Listeria monocytogenes is an organism that can cause serious and sometimes fatal infections in young children, frail or elderly people, and others with weakened immune systems.

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WAPO INVESTIGATION CONFIRMS: BROOKLYN PIZZA IS BEST IN COUNTRY, MAYBE THE WORLD

BROOKLYN — A JOURNALIST FROM THE WASHINGTON POST made the trek from D.C. to Brooklyn on a matter of national importance: to see if New York City — specifically Brooklyn — really has the best pizza in the entire country. “I’ve spent years writing about food, and I was still skeptical the gap between New York and everywhere else could be so large,” WaPo’s Deputy Editor Gabe Hiatt wrote on Thursday.  Now, he says, Brooklyn’s passionate pizzamakers “helped me see the light.”

Hiatt took a self-guided crawl through Brooklyn’s single-slice landscape, visiting six pizza shops in one day. “They were right. Consider this crawl my capitulation,” he concluded. Hiatt’s journey to wisdom can be found online.

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JUDGE HALTS ALREADY SLOW LEGAL WEED ROLLOUT, POTENTIALLY JEOPARDIZING ENTIRE PROGRAM 

STATEWIDE — AN UPSTATE JUDGE HAS PUT THE STOP SIGN ON AN ALREADY SLOW ROLLOUT of legal cannabis in a case that could jeopardize the entire weed industry before it burgeons, reports the Daily News. Although Albany Supreme Court Judge Kevin Bryant had initially given cannabis shops the green light to open, in an exemption to an injunction that has placed a pause on the opening of new dispensaries, on Monday, Aug. 28, he reversed his decision after ruling that the state’s Office of Cannabis Management failed to comply with the court. However, Judge Bryant did rule that applicants who had received the necessary approvals before Aug. 7 would be allowed to proceed with their openings.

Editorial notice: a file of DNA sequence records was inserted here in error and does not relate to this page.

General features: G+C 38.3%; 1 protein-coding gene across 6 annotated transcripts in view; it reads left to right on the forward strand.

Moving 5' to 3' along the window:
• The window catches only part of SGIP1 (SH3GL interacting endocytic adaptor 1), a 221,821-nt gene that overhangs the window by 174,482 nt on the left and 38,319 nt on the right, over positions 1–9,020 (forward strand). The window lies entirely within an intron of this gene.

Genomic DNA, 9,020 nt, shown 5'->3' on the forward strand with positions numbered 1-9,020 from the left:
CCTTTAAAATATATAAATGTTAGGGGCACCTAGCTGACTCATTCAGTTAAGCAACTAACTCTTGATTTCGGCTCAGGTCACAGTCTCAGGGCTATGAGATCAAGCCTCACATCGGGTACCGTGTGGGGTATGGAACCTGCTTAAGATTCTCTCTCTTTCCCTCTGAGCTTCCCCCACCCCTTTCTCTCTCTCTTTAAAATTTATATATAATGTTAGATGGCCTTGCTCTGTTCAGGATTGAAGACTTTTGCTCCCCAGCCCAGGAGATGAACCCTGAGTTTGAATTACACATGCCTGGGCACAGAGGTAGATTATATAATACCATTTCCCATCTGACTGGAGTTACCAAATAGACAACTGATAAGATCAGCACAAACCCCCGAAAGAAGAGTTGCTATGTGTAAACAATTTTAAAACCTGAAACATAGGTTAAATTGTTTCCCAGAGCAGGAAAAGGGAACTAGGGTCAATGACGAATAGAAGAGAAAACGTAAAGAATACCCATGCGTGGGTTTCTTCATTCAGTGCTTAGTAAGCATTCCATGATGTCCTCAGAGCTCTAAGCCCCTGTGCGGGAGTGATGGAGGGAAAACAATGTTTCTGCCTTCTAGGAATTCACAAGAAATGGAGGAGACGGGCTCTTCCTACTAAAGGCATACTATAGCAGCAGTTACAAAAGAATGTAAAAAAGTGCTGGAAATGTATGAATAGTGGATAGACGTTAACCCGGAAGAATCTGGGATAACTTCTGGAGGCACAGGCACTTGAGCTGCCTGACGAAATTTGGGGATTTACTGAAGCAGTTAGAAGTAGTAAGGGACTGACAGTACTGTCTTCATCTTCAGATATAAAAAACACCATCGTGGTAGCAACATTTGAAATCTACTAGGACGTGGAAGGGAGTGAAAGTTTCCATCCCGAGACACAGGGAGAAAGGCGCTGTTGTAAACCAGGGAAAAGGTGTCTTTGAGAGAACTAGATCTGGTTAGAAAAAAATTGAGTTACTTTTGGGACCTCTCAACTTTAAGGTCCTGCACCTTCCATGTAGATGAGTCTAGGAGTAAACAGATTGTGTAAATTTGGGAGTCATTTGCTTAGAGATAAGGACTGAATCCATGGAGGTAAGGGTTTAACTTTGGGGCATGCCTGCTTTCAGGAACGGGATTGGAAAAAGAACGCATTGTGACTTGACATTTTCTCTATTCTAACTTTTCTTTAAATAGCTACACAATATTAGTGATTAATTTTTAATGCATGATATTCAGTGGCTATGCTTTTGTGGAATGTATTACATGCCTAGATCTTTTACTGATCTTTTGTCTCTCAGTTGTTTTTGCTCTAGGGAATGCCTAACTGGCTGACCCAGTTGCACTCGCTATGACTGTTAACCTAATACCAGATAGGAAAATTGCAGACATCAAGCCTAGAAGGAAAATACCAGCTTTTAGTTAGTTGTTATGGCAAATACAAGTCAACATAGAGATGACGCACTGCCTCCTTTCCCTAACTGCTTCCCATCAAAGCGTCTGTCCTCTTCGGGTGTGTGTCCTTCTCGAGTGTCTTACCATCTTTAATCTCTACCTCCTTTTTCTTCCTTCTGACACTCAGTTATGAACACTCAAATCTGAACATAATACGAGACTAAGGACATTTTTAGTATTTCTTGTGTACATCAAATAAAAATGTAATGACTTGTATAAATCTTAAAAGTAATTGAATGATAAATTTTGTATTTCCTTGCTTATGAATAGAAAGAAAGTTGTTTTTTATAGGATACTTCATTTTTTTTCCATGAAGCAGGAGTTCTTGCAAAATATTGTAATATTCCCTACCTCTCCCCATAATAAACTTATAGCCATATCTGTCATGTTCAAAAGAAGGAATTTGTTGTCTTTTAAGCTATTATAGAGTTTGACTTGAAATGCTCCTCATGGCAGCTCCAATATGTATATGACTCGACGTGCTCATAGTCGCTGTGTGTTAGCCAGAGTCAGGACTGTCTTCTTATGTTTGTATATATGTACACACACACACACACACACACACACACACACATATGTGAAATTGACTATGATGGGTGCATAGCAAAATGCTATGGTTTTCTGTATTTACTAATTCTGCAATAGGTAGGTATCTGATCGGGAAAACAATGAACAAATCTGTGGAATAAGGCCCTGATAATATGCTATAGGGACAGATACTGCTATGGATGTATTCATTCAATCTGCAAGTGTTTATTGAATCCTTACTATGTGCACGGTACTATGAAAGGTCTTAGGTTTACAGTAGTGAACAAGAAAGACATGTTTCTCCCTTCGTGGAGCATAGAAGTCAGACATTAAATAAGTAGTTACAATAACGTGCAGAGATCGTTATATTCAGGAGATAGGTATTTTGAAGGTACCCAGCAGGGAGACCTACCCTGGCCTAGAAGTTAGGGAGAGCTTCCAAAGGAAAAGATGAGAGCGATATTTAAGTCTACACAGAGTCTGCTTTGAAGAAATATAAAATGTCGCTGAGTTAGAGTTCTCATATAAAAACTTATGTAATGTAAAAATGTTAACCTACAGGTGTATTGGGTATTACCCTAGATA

A factor in Judge Bryant’s decision was a disabled veterans’ lawsuit claiming that the Conditional Adult Use Retail Dispensary program (CAURD, which prioritizes granting retail licenses to people with past marijuana convictions and their family members), did not align sufficiently with a broader 2021 Marijuana Regulation and Taxation Act, which legalized marijuana in New York.